Ed Harris was terrifying as the bright eyed, cheery psychopath who happily travels the world killing people, a sensational performance in the very early years of his career. This was the year he broke through in The Right Stuff (1983) and his haunting performance is chilling, one of the finest of his career. I remember him being surprised I had seen the film and admired it so much. His superb work in Apollo 13 (1995) and even more so in The Truman Show (1998) earned him Academy Award nominations for supporting actor and he was brilliant as painter Jackson Pollock in Pollock (2000) for which he was finally a Best Actor nominee. Gifted and confident, he is among the finest character actors in film history,
As Claire, Joanna Cassidy did the finest work of her career. A mother dedicated to her work, so much that she is virtually an absent mom. Knowing this, she is often filled with self loathing but cannot help herself when a story breaks, she must be there.
Talk about a one hit wonder, Spottiswoode brought to the senses the look, feel, even the smells of a Third World country, but also captured the lush green beauty of the jungles where the rebels hide. The boat ride there is absolutely stunning, accompanied by one of the greatest scores in film history, reused by Quentin Tarantino in Django Unchained (2012) for the journey to Candyland. The flutes and pipes are beautiful together and give the score a beautiful, melancholy, often other worldly quality though from time to time they are also celebratory. By far the finest film set in a Third World country, the film deals with a man who deserves to be thrown out of power, a dainty, delicate dictator portrayed well by Rene Enriquez. A fussy, seemingly delicate man and polite man, Somoza, make no mistake, is a killer and the piles of dead bodies we see throughout the film bear that out. He works very hard at charming the press, but gradually they join ranks and close in on him.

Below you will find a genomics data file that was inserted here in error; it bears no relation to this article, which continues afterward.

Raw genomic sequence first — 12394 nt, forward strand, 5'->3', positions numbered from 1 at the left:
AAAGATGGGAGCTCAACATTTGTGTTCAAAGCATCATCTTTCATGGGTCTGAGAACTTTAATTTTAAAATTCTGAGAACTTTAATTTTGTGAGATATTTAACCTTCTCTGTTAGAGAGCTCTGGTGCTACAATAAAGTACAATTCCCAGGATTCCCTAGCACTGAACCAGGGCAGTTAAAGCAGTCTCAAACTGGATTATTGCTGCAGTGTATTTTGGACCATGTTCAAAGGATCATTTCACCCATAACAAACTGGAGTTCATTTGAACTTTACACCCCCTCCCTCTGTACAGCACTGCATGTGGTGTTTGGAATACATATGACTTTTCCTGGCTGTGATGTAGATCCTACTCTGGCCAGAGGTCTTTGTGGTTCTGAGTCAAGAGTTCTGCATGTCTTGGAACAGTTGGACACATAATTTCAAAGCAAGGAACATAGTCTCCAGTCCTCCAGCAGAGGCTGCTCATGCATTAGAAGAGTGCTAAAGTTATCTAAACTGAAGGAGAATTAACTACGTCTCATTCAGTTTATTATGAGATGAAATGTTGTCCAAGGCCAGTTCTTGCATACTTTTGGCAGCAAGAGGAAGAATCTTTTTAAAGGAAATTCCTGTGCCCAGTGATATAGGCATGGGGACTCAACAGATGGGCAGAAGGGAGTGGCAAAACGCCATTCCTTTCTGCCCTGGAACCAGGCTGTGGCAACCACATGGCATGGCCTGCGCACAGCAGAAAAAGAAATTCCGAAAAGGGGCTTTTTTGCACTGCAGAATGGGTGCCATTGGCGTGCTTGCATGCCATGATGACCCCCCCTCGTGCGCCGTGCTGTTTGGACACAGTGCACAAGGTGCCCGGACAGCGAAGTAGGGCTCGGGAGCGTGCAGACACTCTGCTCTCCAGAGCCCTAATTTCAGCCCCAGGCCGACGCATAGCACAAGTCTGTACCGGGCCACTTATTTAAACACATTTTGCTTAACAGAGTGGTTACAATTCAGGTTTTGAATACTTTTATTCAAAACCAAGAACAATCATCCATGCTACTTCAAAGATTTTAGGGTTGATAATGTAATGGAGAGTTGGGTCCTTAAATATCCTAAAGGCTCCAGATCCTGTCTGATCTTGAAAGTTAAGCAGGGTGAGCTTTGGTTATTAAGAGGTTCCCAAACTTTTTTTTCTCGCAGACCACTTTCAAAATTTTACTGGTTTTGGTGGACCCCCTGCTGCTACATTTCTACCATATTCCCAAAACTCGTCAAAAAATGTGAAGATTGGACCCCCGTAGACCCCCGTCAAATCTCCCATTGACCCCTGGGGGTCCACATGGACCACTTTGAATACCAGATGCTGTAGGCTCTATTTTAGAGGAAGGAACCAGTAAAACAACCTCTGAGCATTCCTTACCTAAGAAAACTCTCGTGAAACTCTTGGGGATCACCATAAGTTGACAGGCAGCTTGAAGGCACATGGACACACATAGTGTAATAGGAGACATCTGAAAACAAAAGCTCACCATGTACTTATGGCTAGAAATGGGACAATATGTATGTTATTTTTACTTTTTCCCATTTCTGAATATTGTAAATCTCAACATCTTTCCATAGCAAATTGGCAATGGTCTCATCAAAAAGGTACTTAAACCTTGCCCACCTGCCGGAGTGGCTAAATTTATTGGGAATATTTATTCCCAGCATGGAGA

Oliver Stone’s gritty, raw Salvador (1986) and Missing (1982) are two of the finest American made films about unrest in South America, but both are topped by Under Fire, which is both thriller and investigative film about what is happening behind the face of a smiling, well fed monster. How it was not nominated for at least eight to 10 Academy Awards I will just never understand. This was a masterpiece of filmmaking.
John H. Foote is a well-recognized Canadian film critic/historian who has been an active critic for 30 years. His deep love for the movies began at a very young age. He began his career as co-host of the popular TV show Reel to Real where he remained for nine years. While on TV he began dabbling in education, eventually ascending to Director of the Toronto Film School, where he also taught film history. After leaving the college to care for his wife, he returned to teaching at Humber College where he taught both Film History and Method Acting Theory. John has written two books: “Clint Eastwood – Evolution of a Filmmaker” and the upcoming “Spielberg – American Film Visionary”. He is currently working on two books, one about the films of the seventies and another on the films of Martin Scorsese. Through his career he has worked in TV, radio, print and the web. John has interviewed everyone in the industry (more than 300 interviews) except Jack Nicholson, he says sadly. Highlights include Martin Scorsese, Tom Cruise, Meryl Streep Robert Duvall, Jane Fonda, Francis Ford Coppola and Kathryn Bigelow.